The human rights organisation says that the next Scottish government must ensure that human rights standards and protections across all areas of policy are maintained and strengthened, throughout and beyond the process of the UK leaving the EU. It wants to see human rights protections prioritised and enhanced through incorporation of UN treaties into law to the maximum extent possible within the powers of the Scottish Parliament.

Read its manifesto below.


Community Land Scotland wants to see new powers to control sales of large estates and to break up landowning monopolies. It wants MSPs to legislate for a new Land Reform Act which will give legal powers to Scottish ministers to stop sales of large areas of land, if they are deemed to run counter to the interests of the local community and wider Scottish public.

Read its manifesto here.


BHF Scotland has developed a plan for the next Scottish government to deliver the best possible diagnosis, treatment and care for people with heart disease. It has identified three priority areas: to minimise preventable heart disease and to ensure that everyone with suspected heart disease in Scotland has timely and equitable access to diagnosis, treatment and care that supports them in living well with their condition.

Read its manifesto here.


Scottish Communities for Health and Wellbeing (SCHW) has published its Blueprint for a healthier Scotland. It provides details of how the Scottish Government could invest in community led approaches to improving health and wellbeing and reducing health inequalities for a very modest ongoing investment. 

Read it below.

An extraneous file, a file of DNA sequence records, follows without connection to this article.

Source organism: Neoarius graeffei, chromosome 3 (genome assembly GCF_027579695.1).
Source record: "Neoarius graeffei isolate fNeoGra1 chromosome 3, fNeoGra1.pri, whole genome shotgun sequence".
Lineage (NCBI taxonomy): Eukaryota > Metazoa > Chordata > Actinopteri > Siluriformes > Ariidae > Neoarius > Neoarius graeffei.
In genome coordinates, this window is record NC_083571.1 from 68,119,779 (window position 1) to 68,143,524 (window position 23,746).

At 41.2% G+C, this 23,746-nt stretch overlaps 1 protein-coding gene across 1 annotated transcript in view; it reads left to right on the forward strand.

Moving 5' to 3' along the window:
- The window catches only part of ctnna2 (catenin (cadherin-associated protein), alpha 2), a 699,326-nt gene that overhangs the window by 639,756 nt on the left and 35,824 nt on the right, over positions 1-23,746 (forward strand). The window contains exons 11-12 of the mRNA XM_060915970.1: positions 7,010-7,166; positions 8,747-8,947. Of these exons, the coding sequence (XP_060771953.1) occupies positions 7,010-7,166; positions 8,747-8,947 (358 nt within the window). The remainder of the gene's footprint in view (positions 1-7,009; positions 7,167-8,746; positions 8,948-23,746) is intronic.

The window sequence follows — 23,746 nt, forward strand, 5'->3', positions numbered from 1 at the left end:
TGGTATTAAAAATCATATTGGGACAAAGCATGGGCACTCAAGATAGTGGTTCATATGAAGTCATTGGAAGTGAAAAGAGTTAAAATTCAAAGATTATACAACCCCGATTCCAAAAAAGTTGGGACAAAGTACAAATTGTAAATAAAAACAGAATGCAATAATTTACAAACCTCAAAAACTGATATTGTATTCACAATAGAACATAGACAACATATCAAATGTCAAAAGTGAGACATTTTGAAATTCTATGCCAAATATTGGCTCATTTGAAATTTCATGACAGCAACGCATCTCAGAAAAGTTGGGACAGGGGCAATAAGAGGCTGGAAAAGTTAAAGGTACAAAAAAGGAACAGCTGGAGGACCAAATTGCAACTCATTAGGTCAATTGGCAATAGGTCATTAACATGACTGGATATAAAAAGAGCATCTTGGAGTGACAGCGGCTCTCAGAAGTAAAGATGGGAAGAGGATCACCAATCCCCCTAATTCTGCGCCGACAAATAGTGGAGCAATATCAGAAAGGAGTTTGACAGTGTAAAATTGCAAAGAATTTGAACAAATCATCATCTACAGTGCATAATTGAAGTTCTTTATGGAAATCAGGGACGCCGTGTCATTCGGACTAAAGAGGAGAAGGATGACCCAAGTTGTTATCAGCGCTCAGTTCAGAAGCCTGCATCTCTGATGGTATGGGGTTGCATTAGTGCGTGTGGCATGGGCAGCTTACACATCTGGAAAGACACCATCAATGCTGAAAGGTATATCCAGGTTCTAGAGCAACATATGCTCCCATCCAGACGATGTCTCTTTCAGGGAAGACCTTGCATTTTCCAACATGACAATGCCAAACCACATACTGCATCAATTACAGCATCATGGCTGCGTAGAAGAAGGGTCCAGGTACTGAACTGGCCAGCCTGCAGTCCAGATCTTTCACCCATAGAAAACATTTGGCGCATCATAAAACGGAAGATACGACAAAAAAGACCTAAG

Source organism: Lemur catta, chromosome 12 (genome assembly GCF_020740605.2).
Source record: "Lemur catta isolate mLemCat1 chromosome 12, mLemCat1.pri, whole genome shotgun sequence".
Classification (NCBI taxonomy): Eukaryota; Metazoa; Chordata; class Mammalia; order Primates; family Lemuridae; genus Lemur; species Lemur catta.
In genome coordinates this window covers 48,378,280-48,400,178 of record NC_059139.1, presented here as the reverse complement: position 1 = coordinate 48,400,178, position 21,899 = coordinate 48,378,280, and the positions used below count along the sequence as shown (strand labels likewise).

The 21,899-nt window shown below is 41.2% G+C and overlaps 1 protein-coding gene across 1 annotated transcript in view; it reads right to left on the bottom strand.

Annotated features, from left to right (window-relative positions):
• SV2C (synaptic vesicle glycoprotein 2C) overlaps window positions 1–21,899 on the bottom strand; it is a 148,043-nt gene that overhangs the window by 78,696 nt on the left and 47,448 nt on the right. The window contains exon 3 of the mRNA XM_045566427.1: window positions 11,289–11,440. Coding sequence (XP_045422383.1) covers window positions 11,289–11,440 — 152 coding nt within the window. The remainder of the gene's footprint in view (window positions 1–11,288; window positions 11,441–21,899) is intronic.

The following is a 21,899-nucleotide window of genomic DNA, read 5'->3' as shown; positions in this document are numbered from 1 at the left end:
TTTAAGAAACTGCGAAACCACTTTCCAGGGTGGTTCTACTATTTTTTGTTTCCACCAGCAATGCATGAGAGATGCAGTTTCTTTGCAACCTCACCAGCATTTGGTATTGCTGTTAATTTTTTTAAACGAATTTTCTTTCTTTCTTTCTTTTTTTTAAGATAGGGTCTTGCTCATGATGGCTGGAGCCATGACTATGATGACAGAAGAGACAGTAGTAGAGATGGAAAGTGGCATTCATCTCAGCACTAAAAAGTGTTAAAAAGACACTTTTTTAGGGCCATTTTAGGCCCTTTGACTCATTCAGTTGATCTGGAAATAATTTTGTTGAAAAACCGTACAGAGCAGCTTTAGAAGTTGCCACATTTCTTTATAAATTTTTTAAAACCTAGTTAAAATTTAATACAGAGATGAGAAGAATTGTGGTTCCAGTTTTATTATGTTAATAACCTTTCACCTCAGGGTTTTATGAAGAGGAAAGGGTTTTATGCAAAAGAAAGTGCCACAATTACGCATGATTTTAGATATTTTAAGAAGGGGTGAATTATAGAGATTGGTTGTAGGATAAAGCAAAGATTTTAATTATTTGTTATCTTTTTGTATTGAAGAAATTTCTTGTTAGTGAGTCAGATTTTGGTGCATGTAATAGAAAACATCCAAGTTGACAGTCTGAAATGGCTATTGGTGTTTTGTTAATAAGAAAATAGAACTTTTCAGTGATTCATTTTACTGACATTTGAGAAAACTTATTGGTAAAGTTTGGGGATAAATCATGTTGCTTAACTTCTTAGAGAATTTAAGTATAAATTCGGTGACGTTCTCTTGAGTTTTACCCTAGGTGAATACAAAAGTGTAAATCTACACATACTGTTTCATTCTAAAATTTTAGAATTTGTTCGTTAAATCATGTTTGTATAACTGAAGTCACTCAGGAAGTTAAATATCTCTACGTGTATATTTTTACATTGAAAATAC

Disability Scotland has published its Manifesto for Change. The group says disabled people face inequality and discrimination across all facets of society and the CovidI-19 pandemic has resulted in disabled people becoming even more marginalised. It is asking that all political parties commit to a social model of disability; to protect human rights; inclusive communication; opportunities for employment; support for access panels; equitable social care; accessible transport; access to justice active participation and to support young people.

Access the manifesto here.

MND Scotland

MND Scotland is calling for politicians to introduce a National Care Service for Scotland and a National Accessible Housing Strategy. The charity says services need put in place quickly, yet many people wait too long. It says people need services, such as social care and home adaptations, to help them live their lives safely. 

You can read the manifesto here.


SCIAF has launched its roadmap to urge Scottish party leaders to take the lead for a more human and environmentally aware approach to a post-Covid recovery. It is urging all parties to take heed of the drastically different world in which we now live due to the pandemic and use their political clout to help address the inequalities that exist between the rich and poor as a result of unfair economic models, climate change and now also the coronavirus.